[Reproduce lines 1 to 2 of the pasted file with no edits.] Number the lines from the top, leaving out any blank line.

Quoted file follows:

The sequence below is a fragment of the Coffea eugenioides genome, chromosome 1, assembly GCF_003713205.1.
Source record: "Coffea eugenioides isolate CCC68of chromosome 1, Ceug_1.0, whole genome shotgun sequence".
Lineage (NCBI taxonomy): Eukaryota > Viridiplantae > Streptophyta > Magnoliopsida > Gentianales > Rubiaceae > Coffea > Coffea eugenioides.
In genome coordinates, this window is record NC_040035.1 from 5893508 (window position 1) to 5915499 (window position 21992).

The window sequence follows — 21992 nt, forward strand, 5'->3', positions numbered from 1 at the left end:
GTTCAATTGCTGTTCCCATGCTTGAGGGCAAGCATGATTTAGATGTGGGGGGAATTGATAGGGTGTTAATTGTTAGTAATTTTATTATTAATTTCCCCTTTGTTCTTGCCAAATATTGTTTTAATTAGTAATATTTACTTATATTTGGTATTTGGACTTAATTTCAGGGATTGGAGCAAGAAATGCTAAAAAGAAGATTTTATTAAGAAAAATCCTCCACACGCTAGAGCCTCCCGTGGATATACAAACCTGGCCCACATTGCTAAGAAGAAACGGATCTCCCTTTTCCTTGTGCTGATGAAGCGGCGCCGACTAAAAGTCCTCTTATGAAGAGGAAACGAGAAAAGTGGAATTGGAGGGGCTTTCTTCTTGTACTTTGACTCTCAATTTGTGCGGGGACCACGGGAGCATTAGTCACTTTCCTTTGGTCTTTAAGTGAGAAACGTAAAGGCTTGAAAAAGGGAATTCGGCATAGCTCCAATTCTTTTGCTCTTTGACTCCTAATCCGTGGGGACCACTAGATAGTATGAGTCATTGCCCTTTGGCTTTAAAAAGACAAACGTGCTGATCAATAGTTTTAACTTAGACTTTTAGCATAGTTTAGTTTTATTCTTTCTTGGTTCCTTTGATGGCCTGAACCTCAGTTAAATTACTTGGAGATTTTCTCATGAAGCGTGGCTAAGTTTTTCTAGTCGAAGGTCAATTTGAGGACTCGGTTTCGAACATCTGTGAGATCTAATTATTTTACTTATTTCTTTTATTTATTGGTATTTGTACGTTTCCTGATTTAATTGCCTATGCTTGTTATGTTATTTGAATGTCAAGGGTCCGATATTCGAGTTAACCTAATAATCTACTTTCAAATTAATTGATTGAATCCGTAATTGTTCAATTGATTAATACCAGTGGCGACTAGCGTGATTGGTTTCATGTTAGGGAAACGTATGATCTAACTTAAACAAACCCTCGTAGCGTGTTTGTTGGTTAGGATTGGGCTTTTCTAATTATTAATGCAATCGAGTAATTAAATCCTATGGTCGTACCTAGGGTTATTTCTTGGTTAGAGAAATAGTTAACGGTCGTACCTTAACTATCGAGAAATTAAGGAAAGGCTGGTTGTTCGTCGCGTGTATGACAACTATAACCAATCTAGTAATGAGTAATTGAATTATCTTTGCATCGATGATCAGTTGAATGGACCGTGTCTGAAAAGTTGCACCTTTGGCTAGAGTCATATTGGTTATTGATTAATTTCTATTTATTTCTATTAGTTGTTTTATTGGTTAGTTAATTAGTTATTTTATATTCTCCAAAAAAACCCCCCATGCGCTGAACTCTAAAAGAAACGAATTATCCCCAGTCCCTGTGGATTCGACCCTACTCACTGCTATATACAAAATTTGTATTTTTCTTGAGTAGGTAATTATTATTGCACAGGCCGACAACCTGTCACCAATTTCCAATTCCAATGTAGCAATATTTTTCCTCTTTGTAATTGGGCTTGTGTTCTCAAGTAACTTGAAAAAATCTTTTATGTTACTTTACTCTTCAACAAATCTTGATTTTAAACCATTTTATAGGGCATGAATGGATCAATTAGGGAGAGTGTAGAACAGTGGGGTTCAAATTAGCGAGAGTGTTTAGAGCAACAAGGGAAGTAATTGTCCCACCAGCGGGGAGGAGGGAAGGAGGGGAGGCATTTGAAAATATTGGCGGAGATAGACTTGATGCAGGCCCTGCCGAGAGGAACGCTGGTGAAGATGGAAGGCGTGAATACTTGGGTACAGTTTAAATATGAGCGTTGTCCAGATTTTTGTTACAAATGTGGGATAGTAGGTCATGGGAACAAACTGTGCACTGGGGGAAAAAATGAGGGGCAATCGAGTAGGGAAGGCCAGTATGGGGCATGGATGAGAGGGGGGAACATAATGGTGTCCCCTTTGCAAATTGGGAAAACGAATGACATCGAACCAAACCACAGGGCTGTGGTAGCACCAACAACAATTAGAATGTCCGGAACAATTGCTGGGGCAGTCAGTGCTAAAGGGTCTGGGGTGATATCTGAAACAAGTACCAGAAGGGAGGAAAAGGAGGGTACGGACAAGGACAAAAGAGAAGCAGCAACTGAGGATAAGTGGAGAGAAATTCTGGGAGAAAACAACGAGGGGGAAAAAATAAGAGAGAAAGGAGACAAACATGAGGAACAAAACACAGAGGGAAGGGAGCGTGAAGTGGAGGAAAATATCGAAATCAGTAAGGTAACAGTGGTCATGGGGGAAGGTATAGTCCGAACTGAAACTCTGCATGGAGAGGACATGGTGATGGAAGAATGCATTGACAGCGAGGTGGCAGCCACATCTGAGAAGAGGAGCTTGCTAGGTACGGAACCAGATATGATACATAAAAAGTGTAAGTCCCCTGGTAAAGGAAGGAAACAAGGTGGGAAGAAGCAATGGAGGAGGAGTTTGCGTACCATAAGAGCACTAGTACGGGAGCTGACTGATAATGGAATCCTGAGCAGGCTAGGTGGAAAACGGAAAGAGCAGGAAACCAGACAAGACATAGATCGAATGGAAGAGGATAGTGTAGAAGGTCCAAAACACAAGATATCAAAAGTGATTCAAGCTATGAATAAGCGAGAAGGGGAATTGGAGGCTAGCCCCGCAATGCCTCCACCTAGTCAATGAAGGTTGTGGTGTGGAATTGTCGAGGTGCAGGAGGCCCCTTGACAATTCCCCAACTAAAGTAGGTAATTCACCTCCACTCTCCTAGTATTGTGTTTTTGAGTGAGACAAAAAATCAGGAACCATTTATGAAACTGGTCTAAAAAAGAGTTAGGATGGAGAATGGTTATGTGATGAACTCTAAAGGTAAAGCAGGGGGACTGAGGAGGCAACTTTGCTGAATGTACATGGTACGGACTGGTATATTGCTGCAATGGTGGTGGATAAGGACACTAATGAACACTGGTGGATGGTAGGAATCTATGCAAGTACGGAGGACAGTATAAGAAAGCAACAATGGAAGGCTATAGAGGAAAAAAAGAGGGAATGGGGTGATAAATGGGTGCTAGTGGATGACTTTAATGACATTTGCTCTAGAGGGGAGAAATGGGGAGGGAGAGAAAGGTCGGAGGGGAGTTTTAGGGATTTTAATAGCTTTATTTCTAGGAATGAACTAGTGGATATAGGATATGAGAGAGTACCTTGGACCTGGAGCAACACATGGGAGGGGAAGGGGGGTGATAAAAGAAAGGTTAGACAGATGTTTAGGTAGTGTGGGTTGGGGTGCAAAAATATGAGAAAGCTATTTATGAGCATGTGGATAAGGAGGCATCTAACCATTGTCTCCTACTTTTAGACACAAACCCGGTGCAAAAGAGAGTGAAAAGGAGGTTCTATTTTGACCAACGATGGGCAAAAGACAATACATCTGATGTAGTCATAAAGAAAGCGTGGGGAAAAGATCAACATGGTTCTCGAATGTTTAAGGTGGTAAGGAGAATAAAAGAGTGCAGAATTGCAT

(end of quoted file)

The sequence below is a fragment of the Coffea eugenioides genome, chromosome 1, assembly GCF_003713205.1.
Source record: "Coffea eugenioides isolate CCC68of chromosome 1, Ceug_1.0, whole genome shotgun sequence".